Clemson Reade, a business tycoon with marriage on his mind, and Effie, a U.S. diplomat, are a modern couple. Unfortunately there seems to be too much business and not enough pleasure on the... See full summary »
Three decorated Navy pilots finagle a four day leave in San Francisco. They procure a posh suite at the hotel and Commander Crewson, a master of procurement, arranges to populate it with ... See full summary »
Three years into their loving marriage with two infant daughters at home in Los Angeles, Nicholas Arden and Ellen Wagstaff Arden are on a plane that goes down in the South Pacific. Although... See full summary »
American couple Mike and Janet Harper move to England for Mike's work, his company which deals in wool textiles and wool fashions. Despite Mike's want for them to live in a flat in the ... See full summary »
Cathy Timberlake is an old fashioned country girl who meets the man of her dreams, Philip Shayne, after his Rolls Royce splashes her with mud on her way to a job interview. Philip is a romantic businessman who is taken by Cathy's honest heart. There's one problem, he's not interested in marriage while Cathy has never thought of anything else. Written by
In her autobiography, Doris Day wrote that Cary Grant was very professional and exacting with details, helping her with her wardrobe choices for the film and decorating the library set with his own books from home. However, he was a completely private person, totally reserved, and very distant. Their relationship on this film was amicable but totally devoid of give-and-take. See more »
When Shayne and Roger are talking in the office, Shayne is drinking from a teacup. The camera angle is from behind Shayne's right shoulder and as he raises the cup, it can be seen that the cup is empty. See more »
[Roger enters Philip's office in rags]
I was knocked down two flights of stairs and then viciously attacked by a dog in a taxi. This has been the most satisfying day of my life.
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Our special thanks to Bergdorf Goodman for being Bergdorf Goodman. See more »
I would not place 'Touch Of Mink' with the likes of Tarkovsky's films, but I will say that it is a beautifully-filmed fantasy that is really titillatingly funny in a genuinely charming way. Even the most serious film viewers cannot deny the smiles that are inevitable when Doris is on the screen. The film's story evolves when two lives are randomly thrown together - that of a hard-working waitress and a rich bachelor playboy. What ensues is delicious full-on Technicolor romantic comedy.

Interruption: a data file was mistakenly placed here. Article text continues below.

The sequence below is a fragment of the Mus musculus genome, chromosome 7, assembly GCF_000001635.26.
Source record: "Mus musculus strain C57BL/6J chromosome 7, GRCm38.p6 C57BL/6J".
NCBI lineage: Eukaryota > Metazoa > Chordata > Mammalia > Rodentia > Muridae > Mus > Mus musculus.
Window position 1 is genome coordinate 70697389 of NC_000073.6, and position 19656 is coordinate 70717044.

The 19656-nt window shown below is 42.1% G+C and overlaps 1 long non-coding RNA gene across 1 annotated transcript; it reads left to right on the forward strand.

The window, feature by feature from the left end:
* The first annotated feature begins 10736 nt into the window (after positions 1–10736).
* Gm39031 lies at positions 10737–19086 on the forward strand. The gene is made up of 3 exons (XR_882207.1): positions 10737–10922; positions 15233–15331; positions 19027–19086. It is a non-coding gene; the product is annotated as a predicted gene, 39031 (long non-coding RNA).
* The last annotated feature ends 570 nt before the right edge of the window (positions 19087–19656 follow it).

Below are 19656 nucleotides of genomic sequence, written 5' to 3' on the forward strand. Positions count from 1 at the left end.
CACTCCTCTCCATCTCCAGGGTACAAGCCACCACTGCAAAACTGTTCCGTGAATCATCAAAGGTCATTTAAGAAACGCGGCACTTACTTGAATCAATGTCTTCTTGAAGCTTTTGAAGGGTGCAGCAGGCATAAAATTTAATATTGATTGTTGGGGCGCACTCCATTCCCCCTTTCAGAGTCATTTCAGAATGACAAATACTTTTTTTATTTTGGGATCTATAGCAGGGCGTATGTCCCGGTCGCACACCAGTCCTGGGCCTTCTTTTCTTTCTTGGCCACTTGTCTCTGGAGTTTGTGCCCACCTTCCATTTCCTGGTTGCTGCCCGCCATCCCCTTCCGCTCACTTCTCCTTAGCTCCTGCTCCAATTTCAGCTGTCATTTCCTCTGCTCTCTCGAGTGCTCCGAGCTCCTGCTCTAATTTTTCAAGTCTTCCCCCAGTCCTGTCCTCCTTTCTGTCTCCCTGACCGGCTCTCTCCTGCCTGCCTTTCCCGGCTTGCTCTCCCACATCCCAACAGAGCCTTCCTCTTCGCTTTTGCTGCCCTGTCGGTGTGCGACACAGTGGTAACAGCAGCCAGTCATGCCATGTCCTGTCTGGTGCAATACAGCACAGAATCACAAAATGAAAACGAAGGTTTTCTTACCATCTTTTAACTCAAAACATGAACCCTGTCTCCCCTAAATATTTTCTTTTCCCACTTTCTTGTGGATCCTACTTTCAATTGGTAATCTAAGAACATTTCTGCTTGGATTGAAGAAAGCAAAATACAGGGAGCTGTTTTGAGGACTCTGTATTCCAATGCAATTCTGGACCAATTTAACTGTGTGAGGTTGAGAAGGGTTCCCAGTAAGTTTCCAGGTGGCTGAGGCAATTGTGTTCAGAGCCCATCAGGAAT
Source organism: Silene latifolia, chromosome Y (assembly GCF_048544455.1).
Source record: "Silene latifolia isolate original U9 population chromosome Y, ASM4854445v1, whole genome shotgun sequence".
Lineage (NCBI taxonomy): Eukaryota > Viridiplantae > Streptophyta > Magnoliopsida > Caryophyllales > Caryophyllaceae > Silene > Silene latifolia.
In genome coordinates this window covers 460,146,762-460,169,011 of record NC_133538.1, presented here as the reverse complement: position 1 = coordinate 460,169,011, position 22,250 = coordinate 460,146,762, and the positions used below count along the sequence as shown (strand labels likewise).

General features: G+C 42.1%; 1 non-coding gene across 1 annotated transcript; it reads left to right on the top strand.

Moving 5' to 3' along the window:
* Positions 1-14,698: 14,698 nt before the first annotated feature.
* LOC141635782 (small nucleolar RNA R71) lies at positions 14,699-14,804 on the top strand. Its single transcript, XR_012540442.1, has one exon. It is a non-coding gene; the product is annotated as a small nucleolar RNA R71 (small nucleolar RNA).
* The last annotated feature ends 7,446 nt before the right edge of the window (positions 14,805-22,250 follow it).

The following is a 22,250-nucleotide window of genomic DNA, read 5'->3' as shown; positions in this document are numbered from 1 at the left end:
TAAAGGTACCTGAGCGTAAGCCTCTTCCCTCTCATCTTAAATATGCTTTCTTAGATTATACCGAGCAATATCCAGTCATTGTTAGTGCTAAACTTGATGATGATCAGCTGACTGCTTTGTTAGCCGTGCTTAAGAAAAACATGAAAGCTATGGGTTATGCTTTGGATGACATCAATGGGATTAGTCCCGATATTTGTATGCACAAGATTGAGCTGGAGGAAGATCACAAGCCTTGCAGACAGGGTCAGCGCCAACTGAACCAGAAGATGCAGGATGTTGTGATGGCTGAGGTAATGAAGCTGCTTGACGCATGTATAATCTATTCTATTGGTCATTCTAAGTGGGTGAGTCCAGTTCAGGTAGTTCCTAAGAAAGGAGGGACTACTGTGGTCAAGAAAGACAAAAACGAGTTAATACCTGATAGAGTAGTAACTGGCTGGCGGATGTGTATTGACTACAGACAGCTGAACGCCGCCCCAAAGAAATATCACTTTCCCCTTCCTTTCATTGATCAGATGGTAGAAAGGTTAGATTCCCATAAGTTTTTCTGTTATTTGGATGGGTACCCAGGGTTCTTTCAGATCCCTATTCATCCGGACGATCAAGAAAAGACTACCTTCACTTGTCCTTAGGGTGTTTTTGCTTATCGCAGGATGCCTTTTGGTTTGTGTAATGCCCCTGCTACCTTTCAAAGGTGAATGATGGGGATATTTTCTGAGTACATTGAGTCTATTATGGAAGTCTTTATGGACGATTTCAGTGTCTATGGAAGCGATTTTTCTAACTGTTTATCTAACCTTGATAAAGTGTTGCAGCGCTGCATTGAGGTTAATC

There are also some classic moments: The hand emerging from the 'atuomatic' restaurant where Doris and Audrey work to smack the face of a particularly offending male patron (those where the days when a woman could smack a man in a film and get great laughs...) - Doris's fantasy sequence as she's driven through the streets in a bed - with a man - and they're NOT MARRIED! It's a harmless, light film that still has such a centered beauty and sophistication that shows off the bright side of Hollywood-produced films of that era. As previous posters have commented, HD Digital video just cannot produce the same wonderful hues of celluloid - and there is something irresistible about Ms. Day in this film - her character's innocence is rather genuine, as is her male lead (Cary Grant) who obviously loves her for his ability to win her over with gifts and his own brand of charm.
I think it's important to have a second look at many of Doris Day's films in the lights of the 21st century. Touch of Mink, in particular, holds a dream-bubble of blissful idealism and moral irony that has incredible resonance today, when so many have found that we must reexamine our attitudes toward casual sex. This is the central core of the film, and many would now see's Ms. Day's character's reaction to such a thought as far more intelligent than when it was viewed in the 1970's- 80's.
Give the film a view; especially on a Friday night when you really, truly want to be entertained by a dazzling screen star.
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